Well who’d have thought it – despite perfectly valid criticisms about the timing of the event, last night’s State of London Debate was a roaring success for the newly serious Mayor Boris who recently debuted at Mayor’s Question Time.
The radical shift of format away from a weekend daytime event to a single weekday night attracted criticisms and naysayers can rightly point to the fairly low turn out as vindication of their concerns.
But the decision to hold it at City Hall rather then an expensive conference centre is so obvious you wonder why no-one ever thought to do it before. Beyond any fiscal savings it surely makes sense that the Mayor answers for his polices in the same building where he implements them.
The format change also saw audience members in other sessions dotted around the building able to question Boris via video feed. The whole affair had that slightly ‘it could break at any moment’ feeling you normally associated with Eurovision but in the end technology was kind and the night passed without a glitch.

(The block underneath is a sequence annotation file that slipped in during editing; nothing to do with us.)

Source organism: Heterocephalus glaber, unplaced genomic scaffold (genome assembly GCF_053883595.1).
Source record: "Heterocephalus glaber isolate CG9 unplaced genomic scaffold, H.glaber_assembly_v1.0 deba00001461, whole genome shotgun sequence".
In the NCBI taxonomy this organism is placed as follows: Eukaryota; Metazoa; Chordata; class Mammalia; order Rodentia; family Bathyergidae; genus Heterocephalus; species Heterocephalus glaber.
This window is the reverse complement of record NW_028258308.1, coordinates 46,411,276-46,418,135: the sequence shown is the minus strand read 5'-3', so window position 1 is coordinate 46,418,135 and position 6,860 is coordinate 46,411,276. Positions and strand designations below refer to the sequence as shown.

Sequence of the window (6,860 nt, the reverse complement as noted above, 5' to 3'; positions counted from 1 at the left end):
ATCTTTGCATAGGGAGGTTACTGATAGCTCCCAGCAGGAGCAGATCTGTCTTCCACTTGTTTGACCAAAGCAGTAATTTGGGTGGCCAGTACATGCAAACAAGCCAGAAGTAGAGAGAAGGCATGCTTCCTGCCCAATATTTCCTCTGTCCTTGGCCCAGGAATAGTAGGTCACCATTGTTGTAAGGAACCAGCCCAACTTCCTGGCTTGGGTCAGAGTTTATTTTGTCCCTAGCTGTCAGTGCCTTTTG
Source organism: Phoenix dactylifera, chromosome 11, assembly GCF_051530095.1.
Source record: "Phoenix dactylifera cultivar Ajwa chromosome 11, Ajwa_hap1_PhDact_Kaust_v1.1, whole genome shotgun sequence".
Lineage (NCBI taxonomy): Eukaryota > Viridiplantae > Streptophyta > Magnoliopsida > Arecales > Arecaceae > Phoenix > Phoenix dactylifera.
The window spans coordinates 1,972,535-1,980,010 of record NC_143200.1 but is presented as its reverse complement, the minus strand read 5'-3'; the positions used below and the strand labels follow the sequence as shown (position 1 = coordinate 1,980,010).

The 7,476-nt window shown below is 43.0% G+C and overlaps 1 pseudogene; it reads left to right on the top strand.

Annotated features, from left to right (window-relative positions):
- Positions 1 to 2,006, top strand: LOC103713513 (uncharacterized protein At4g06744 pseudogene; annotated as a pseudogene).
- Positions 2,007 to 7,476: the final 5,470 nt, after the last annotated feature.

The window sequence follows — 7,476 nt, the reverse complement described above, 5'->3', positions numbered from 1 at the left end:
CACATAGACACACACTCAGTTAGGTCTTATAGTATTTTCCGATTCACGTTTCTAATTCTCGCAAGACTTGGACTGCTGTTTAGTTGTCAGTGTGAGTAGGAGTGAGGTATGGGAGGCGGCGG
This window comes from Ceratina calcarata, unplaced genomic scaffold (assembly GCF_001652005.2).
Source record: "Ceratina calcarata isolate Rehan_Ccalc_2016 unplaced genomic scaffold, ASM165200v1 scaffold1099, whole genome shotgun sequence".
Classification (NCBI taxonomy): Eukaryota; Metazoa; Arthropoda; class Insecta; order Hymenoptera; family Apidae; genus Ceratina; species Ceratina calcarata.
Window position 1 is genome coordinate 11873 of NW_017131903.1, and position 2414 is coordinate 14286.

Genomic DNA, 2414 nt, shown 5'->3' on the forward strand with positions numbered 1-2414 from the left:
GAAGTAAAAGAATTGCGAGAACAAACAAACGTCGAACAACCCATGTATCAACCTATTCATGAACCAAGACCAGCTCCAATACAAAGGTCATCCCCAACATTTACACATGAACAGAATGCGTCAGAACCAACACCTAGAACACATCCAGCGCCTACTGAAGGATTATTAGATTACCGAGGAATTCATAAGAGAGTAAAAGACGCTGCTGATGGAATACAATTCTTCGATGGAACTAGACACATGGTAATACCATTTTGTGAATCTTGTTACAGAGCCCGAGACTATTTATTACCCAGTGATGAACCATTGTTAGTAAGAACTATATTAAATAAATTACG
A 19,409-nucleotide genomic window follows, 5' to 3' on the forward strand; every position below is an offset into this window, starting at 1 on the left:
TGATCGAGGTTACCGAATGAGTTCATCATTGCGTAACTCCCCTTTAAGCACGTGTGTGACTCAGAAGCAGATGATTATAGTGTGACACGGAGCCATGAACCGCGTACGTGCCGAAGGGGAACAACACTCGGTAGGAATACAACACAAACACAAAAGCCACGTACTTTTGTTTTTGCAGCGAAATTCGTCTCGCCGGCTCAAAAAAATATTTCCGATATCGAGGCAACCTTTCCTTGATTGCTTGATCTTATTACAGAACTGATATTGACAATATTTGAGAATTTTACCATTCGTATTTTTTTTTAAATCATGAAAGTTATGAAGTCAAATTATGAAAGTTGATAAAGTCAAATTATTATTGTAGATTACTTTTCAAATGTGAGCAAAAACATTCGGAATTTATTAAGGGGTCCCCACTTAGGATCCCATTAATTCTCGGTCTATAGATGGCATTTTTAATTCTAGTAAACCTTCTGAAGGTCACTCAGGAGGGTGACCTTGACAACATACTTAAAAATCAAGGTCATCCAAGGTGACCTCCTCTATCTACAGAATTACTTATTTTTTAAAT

It’s true some of Boris’s answers were a bit wooly (and others just plain suspect) but they were at least answers from him, the format of the Mayor facing the audience alone meant there was none of the palming off of questions to advisors which questioners of Boris sometimes have to endure.
Even better, Boris’s solid, confident performance came without the usual tired, stump speech references to “PyongYang propaganda” and a dozen other hackneyed phrases we’ve all heard a million times before.
Some praise too for host Nick Ferrari who chided Boris along at times and helped keep the atmosphere nice and relaxed.
It’s a shame the audience was so sparse though senior Boris people professed themselves content with the numbers and one suggested the event was no worse off for the absence of the usual bused-in groups who treat such meetings as their ritual weekend out. They’re probably right too.
Someone within City Hall does need to think about stopping serial hecklers from hijacking future events – it’s unfair if ordinary Londoners who come along to ask about their bus fares are squeezed out by someone pushing their particular hobby horse for the umpteenth time.
Largely the audience seemed content with what they got, rewarding Boris with a round of applause after being talked into reciting some poetry and generally seeming to have enjoyed their night out.
So a successful night which – depending whether you believe the denials of senior Boris people – may or may not have been intended as the backdrop to him announcing his 2012 candidacy.
Either way Boris is better off not having declared last night, apart from the minor problem of it being illegal, doing so would have overshadowed a performance he can rightly be proud of.